Statehouse roundup, 2.1.17: Governor seeks contract to manage school Medicaid services

Gov. Butch Otter wants to spend $155,200 to better manage the tens of millions of dollars of Medicaid payments that go through school districts.

Otter wants to set up a third-party contract to manage Medicaid school-based services — services designed to help students with disabilities attend school.

Medicaid services can include anything from physical and occupational therapy to psychological evaluations. These services are no small undertaking for public schools. In 2015-16, school-based services accounted for more than $40 million in the Medicaid budget.

The third-party billing agency would work with school districts on their Medicaid claims and reimbursements. Districts would not be required to work through the billing agency.

“The contract should provide a reduction in current administrative contract costs and ultimately reduce the number of inaccurate claims and fines to school districts,” the Legislative Services Office said in its 2017-18 Legislative Budget Book, which details state agency and gubernatorial budget requests.

The $155,200 would fund two full-time staffers to manage the contract.

The Joint Finance-Appropriations Committee discussed the contract proposal Wednesday morning, as it continued to work through the Department of Health and Welfare’s 2017-18 budget request. JFAC took no action on the proposal. Legislative budget-writers will begin crafting budgets for Health and Welfare and other state agencies in the next few weeks.

K-12 savings account

Idaho’s public school piggy bank still isn’t back to pre-recession levels, and a key senator wants to do something about that.

Dean Mortimer
Sen. Dean Mortimer, R-Idaho Falls

Senate Education Committee Chairman Dean Mortimer is floating a bill that would urge the Legislature to replace money withdrawn from the Public Education Stabilization Fund.

Better known as PESF, the K-12 reserve topped out at $112 million in 2008. Lawmakers rapidly drew down the account during the recession, and it bottomed out at $11.1 million in 2011.

The fund has recovered since then, and when the 2015-16 budget year ended on June 30, Idaho had $88.5 million banked away for K-12. However, lawmakers routinely withdraw from PESF to cover unexpected enrollment growth, and they may have to take out about $8.5 million to cover costs for the rest of the 2016-17 budget year.

Mortimer’s bill urges the budget-writing Joint Finance-Appropriations Committee to “consider” covering any withdrawals in the following budget year. In other words, if JFAC were to draw down the account by $8.5 million in 2016-17, lawmakers would be encouraged to set aside $8.5 million in the 2017-18 budget.

Mortimer’s committee voted to introduce his bill Wednesday, with no objection. That means the bill is likely to come back to the committee for a full hearing.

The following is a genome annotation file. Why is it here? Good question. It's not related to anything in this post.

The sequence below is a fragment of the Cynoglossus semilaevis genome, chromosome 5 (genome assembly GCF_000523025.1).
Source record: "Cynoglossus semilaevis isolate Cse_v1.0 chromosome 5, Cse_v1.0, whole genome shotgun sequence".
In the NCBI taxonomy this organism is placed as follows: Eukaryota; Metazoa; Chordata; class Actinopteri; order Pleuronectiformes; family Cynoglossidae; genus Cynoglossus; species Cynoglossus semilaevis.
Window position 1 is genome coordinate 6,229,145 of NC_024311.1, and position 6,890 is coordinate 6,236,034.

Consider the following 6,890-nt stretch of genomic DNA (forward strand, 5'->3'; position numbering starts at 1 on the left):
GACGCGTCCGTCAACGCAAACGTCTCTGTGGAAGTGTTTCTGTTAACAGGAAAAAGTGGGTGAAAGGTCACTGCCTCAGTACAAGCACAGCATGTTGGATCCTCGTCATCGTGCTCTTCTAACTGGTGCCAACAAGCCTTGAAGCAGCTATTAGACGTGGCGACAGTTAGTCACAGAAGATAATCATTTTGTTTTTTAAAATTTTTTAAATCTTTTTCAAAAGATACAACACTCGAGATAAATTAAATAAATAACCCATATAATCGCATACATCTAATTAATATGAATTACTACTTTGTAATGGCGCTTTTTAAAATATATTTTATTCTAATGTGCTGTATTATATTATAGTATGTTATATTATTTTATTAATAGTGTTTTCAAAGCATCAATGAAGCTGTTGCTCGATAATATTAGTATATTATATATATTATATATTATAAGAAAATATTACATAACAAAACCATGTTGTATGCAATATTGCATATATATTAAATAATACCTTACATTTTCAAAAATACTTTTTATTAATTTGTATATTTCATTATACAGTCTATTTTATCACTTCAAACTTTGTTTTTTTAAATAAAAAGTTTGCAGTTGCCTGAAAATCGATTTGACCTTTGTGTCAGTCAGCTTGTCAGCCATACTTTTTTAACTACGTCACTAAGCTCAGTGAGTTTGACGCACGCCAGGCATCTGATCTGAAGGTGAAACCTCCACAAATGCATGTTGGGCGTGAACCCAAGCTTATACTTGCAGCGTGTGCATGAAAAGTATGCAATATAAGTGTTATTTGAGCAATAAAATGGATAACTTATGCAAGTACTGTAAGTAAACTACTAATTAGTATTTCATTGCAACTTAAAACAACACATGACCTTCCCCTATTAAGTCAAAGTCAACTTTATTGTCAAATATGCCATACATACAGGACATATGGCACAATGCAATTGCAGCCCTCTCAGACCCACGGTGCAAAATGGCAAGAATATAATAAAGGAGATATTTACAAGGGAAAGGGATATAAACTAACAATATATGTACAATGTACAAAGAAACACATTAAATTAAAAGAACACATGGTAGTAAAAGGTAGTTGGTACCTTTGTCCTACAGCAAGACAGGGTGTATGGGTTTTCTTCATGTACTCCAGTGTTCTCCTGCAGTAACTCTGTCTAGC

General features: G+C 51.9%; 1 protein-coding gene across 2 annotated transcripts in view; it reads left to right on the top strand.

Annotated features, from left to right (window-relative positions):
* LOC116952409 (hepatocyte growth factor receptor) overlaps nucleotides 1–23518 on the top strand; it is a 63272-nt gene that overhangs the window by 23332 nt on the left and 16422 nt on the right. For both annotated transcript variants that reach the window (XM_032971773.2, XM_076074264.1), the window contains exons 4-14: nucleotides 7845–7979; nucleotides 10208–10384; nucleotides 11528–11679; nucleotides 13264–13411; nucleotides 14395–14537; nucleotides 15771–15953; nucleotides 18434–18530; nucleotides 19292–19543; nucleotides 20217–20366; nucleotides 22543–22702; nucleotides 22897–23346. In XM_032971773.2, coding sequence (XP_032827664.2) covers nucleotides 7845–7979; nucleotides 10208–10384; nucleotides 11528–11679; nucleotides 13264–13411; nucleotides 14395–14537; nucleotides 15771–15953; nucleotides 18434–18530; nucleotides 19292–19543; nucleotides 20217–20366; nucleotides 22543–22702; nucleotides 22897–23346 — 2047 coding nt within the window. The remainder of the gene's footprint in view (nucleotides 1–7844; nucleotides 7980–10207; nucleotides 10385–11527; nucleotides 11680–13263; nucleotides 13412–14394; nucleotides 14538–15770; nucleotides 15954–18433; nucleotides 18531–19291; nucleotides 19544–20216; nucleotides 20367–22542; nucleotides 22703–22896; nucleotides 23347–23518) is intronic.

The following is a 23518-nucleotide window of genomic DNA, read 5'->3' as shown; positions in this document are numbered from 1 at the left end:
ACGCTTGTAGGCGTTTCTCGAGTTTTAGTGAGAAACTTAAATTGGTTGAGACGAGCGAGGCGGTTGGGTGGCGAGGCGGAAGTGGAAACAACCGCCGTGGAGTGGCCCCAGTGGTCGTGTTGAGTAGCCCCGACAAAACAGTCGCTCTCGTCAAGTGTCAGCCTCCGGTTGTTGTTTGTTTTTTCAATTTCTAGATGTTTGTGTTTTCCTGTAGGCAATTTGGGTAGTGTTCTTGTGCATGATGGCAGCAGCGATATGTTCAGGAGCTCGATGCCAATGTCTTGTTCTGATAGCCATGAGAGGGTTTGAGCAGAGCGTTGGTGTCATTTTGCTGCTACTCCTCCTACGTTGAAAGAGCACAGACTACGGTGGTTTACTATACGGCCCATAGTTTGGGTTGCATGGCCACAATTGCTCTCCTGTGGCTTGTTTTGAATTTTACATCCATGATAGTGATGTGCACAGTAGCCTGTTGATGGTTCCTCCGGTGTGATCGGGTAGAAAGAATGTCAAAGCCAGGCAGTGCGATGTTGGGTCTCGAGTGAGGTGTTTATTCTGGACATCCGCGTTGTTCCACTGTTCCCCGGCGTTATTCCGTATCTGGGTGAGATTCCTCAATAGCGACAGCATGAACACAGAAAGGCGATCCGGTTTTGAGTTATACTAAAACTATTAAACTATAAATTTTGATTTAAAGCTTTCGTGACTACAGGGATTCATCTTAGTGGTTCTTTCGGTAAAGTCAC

Repealing obsolete laws

Also Wednesday, the House Education Committee dedicated itself to cutting through red tape by stripping outdated or contradictory laws from the books.

State Board of Education spokesman Blake Youde led the committee through three new bills designed to repeal three old laws.

One deals with teacher certificates issued more than 70 years ago, an old law that was placed on the chopping block after education leaders realized that it doesn’t apply to any teacher working in the state.

Another arcane law marked for repeal is a 54-year-old statute that deals with recruiting elementary and secondary students to secret societies such as fraternities and sororities. Youde said the law is useless because other federal and state laws supersede it.

A third quirky law that could be on its way to the Statehouse Dumpster allows local district officials to use school buildings or vacant land for community purposes. While nothing is wrong with that law and current practices wouldn’t change with its repeal, Youde said it unnecessarily clogs up state law because the section of code immediately preceding it allows schools do the very same thing.

Rep. Lance Clow
Rep. Lance Clow, R-Twin Falls

“The State Board worked with several stakeholder groups in education to clean up, remove or delete redundant, outdated sections of the education code,” Youde told the committee. “The purpose of this, really, was to make the code more navigable for all those who have to refer to state education law.”

Committee members enjoyed a few light moments Wednesday as they enthusiastically voted to remove laws from the books. Chairwoman Julie VanOrden, R-Pingree, joked gently with Rep. Lance Clow, R-Twin Falls, about his enthusiasm for the job, suggesting her committee might want to spread those bills out so other lawmakers could get in on the fun.

All three repeal bills next head to the House floor with a recommendation that each pass.

Idaho Education News reporter Clark Corbin contributed to this story.